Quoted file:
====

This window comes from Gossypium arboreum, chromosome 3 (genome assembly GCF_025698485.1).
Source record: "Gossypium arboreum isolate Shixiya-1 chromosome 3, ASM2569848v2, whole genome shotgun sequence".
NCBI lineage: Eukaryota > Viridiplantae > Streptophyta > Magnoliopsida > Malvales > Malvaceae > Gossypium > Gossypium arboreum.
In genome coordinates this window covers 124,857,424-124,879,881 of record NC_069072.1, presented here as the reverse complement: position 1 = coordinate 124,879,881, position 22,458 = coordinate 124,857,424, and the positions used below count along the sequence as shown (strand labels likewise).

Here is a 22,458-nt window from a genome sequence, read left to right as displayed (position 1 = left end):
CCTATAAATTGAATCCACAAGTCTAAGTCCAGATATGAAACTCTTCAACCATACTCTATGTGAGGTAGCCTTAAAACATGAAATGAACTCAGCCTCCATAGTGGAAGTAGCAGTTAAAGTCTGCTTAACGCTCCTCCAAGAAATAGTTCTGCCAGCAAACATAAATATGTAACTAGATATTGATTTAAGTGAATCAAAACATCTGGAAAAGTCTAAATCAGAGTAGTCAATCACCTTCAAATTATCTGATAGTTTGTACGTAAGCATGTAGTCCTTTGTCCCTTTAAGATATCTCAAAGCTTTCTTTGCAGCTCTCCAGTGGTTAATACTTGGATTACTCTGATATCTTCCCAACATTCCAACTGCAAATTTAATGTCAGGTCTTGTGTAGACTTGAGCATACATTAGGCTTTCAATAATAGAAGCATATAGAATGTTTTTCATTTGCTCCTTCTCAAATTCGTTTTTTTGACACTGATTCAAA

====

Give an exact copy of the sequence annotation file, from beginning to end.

This window comes from Gossypium arboreum, chromosome 3 (genome assembly GCF_025698485.1).
Source record: "Gossypium arboreum isolate Shixiya-1 chromosome 3, ASM2569848v2, whole genome shotgun sequence".
NCBI lineage: Eukaryota > Viridiplantae > Streptophyta > Magnoliopsida > Malvales > Malvaceae > Gossypium > Gossypium arboreum.
In genome coordinates this window covers 124,857,424-124,879,881 of record NC_069072.1, presented here as the reverse complement: position 1 = coordinate 124,879,881, position 22,458 = coordinate 124,857,424, and the positions used below count along the sequence as shown (strand labels likewise).

Here is a 22,458-nt window from a genome sequence, read left to right as displayed (position 1 = left end):
CCTATAAATTGAATCCACAAGTCTAAGTCCAGATATGAAACTCTTCAACCATACTCTATGTGAGGTAGCCTTAAAACATGAAATGAACTCAGCCTCCATAGTGGAAGTAGCAGTTAAAGTCTGCTTAACGCTCCTCCAAGAAATAGTTCTGCCAGCAAACATAAATATGTAACTAGATATTGATTTAAGTGAATCAAAACATCTGGAAAAGTCTAAATCAGAGTAGTCAATCACCTTCAAATTATCTGATAGTTTGTACGTAAGCATGTAGTCCTTTGTCCCTTTAAGATATCTCAAAGCTTTCTTTGCAGCTCTCCAGTGGTTAATACTTGGATTACTCTGATATCTTCCCAACATTCCAACTGCAAATTTAATGTCAGGTCTTGTGTAGACTTGAGCATACATTAGGCTTTCAATAATAGAAGCATATAGAATGTTTTTCATTTGCTCCTTCTCAAATTCGTTTTTTTGACACTGATTCAAA